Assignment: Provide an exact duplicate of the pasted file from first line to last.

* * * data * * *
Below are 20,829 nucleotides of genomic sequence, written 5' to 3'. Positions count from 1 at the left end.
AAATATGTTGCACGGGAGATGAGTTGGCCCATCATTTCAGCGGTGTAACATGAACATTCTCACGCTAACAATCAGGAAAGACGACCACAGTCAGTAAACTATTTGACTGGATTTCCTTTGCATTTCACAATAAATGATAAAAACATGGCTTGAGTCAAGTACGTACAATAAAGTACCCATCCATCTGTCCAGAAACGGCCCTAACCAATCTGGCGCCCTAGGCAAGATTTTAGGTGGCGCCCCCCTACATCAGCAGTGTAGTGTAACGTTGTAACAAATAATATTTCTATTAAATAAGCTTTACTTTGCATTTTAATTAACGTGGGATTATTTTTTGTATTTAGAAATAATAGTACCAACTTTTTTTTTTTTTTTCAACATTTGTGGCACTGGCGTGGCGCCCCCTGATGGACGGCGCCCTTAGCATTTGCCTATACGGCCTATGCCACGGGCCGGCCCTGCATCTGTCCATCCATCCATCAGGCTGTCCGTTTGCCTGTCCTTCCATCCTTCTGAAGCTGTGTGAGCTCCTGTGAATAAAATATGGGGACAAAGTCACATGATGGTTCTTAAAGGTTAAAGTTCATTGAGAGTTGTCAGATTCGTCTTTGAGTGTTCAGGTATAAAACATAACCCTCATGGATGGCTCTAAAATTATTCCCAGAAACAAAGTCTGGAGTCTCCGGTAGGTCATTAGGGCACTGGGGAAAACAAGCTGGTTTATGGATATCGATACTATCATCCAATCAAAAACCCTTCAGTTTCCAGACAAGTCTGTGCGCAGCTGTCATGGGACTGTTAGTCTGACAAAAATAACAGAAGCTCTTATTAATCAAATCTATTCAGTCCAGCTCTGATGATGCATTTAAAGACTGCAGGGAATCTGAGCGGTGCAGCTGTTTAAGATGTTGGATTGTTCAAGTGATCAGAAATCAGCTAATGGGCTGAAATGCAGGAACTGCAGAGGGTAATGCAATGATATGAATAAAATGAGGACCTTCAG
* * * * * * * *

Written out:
Below are 20,829 nucleotides of genomic sequence, written 5' to 3'. Positions count from 1 at the left end.
AAATATGTTGCACGGGAGATGAGTTGGCCCATCATTTCAGCGGTGTAACATGAACATTCTCACGCTAACAATCAGGAAAGACGACCACAGTCAGTAAACTATTTGACTGGATTTCCTTTGCATTTCACAATAAATGATAAAAACATGGCTTGAGTCAAGTACGTACAATAAAGTACCCATCCATCTGTCCAGAAACGGCCCTAACCAATCTGGCGCCCTAGGCAAGATTTTAGGTGGCGCCCCCCTACATCAGCAGTGTAGTGTAACGTTGTAACAAATAATATTTCTATTAAATAAGCTTTACTTTGCATTTTAATTAACGTGGGATTATTTTTTGTATTTAGAAATAATAGTACCAACTTTTTTTTTTTTTTTCAACATTTGTGGCACTGGCGTGGCGCCCCCTGATGGACGGCGCCCTTAGCATTTGCCTATACGGCCTATGCCACGGGCCGGCCCTGCATCTGTCCATCCATCCATCAGGCTGTCCGTTTGCCTGTCCTTCCATCCTTCTGAAGCTGTGTGAGCTCCTGTGAATAAAATATGGGGACAAAGTCACATGATGGTTCTTAAAGGTTAAAGTTCATTGAGAGTTGTCAGATTCGTCTTTGAGTGTTCAGGTATAAAACATAACCCTCATGGATGGCTCTAAAATTATTCCCAGAAACAAAGTCTGGAGTCTCCGGTAGGTCATTAGGGCACTGGGGAAAACAAGCTGGTTTATGGATATCGATACTATCATCCAATCAAAAACCCTTCAGTTTCCAGACAAGTCTGTGCGCAGCTGTCATGGGACTGTTAGTCTGACAAAAATAACAGAAGCTCTTATTAATCAAATCTATTCAGTCCAGCTCTGATGATGCATTTAAAGACTGCAGGGAATCTGAGCGGTGCAGCTGTTTAAGATGTTGGATTGTTCAAGTGATCAGAAATCAGCTAATGGGCTGAAATGCAGGAACTGCAGAGGGTAATGCAATGATATGAATAAAATGAGGACCTTCAG